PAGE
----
No. 1533 Former Canadian National (CN), Ex Canadian Northern Railway, 4-6-0 Out of service since 1975, Built 1911 by Montreal Locomotive Works (CN 49878) as CNoR No.264, renumbered by CNoR in 1912 to No. 1325, included in CN merger in 1923, renumbered to No. 1533 in June 1956, purchased by Steam Trains Inc. in 1962. Was NHIR's main locomotive between 1966 and 1974 and last ran in December 1975. Tender stored on deadline at New Hope, locomotive stored behind New Hope engine house.

Former steam locomotives

Model and number Heritage Notes
0-6-0 No. 7 Former Virginia Blue Ridge, Ex Norfolk and Portsmouth Belt Line, Exx US Army Scrapped 1976. Built in 1944 by Lima Locomotive Works (CN unknown) as US Army No. 4061. Privately owned during time on NHIR. Never operated on NHIR.
0-6-0 No. 9 Former Virginia Blue Ridge, Ex US Army Sold to SMS Rail Lines in 2009, built in 1942 by ALCO (CN 70421) as US Army No. 4023. Operated on NHIR 1966, 1969 to 1970, and 1976 to 1981.

Diesel locomotives

Model and number Heritage Notes
GP-30 No. 2198 Former CR, Ex PC, Exx PRR Built 4/1963 as PRR 2250. Used for passenger service. Regularly leased to PN for freight due to cab signals.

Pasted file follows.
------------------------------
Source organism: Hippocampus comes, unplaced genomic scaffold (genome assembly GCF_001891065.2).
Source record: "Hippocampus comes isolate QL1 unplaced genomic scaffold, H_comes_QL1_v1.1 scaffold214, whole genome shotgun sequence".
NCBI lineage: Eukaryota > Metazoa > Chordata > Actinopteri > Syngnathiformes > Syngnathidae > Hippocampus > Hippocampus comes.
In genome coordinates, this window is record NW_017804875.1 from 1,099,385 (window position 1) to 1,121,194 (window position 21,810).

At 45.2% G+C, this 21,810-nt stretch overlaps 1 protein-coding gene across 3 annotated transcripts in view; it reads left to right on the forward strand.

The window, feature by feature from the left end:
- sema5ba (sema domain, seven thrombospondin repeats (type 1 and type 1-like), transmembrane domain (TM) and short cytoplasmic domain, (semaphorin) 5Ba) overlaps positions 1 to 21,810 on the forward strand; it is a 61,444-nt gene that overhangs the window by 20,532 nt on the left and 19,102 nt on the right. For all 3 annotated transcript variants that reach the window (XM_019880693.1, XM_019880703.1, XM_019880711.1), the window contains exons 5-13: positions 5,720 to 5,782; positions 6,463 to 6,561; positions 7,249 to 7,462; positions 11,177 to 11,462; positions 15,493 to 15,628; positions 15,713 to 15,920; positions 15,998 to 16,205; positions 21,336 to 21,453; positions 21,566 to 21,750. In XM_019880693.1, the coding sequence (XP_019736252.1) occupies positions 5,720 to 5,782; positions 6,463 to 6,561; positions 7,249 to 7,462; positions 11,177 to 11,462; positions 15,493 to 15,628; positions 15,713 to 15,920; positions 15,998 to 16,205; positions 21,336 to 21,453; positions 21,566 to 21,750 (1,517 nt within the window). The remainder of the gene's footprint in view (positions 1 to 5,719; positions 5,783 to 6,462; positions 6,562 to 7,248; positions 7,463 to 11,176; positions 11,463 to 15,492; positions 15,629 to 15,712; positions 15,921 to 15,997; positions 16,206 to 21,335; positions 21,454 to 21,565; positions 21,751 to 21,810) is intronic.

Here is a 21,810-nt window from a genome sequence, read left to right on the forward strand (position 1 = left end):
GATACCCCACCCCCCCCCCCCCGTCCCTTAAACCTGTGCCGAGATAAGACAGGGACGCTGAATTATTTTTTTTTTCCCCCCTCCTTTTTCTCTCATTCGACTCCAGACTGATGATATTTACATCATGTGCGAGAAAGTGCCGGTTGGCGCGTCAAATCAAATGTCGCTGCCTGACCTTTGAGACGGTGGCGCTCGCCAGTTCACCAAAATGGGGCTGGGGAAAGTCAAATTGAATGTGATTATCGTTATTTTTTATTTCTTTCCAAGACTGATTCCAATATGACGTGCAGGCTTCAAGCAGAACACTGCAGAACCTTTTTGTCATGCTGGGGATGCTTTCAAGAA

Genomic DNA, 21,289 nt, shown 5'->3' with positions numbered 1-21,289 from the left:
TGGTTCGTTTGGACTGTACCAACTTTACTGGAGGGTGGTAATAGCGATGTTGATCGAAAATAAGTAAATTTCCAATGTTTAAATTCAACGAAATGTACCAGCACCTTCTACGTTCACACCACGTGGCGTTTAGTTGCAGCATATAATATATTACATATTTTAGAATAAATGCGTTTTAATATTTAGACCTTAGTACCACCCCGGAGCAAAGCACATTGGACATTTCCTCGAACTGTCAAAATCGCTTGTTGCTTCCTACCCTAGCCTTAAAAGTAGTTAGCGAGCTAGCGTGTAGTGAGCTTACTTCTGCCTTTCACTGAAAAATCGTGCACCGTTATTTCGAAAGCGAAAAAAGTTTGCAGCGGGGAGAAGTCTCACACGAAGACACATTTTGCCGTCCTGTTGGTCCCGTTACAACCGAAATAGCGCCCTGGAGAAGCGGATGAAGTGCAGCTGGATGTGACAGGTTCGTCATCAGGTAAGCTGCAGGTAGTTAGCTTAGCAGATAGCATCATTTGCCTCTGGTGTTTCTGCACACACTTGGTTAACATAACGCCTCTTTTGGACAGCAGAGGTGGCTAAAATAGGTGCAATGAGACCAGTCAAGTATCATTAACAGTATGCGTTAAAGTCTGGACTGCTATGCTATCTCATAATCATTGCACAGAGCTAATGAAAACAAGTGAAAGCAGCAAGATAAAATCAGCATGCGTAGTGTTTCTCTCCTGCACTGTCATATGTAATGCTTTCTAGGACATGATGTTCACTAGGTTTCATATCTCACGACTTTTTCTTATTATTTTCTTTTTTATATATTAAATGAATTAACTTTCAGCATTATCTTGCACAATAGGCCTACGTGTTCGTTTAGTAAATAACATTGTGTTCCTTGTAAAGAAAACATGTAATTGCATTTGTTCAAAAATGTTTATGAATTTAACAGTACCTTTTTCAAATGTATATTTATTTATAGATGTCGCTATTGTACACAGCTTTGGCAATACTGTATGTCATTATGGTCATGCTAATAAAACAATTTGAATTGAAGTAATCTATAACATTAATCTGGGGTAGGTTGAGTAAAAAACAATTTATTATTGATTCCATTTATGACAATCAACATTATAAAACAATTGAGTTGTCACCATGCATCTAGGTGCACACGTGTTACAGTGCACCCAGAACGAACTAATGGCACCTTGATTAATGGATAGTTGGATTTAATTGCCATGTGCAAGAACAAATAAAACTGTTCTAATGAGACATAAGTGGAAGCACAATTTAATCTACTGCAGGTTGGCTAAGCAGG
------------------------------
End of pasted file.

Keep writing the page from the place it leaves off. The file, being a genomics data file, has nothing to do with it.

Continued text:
GP-9u No. 8218 Former CP Built 8/1957 AS CP 8678. Rebuilt in 1988 by CP. Originally PN, transferred to NHRR in September 2017. Painted in simplified NH&I livery. Main passenger locomotive of NHRR.
SD40-2 No. 5577 Former CP Built 3/1972, used by NHRR for freight. It is usually based in Warminster, Pennsylvania. In patched CP livery.
GE C30-7 No. 7087 Former CSXT, Ex SBD Built 11/1981, was mainly used for freight along the line, but also saw occasional passenger operations. Retired.

Passenger rolling stock

Type and number Heritage Notes
Baggage Car No. 1096 Former AMTK, Ex ATSF Active, built 1960 by Pullman-Standard Corporation, originally a baggage car No. 3997 during Atchison, Topeka and Santa Fe and Amtrak service but converted by Iron Horse Enterprises for main line excursion service. Traded to NHRR as partial payment for work done to ex C&O 614. North end baggage door is fake. Windows are removable. Used as No. 40's Tool Car on the railroad's offline / Main Line Steam trips.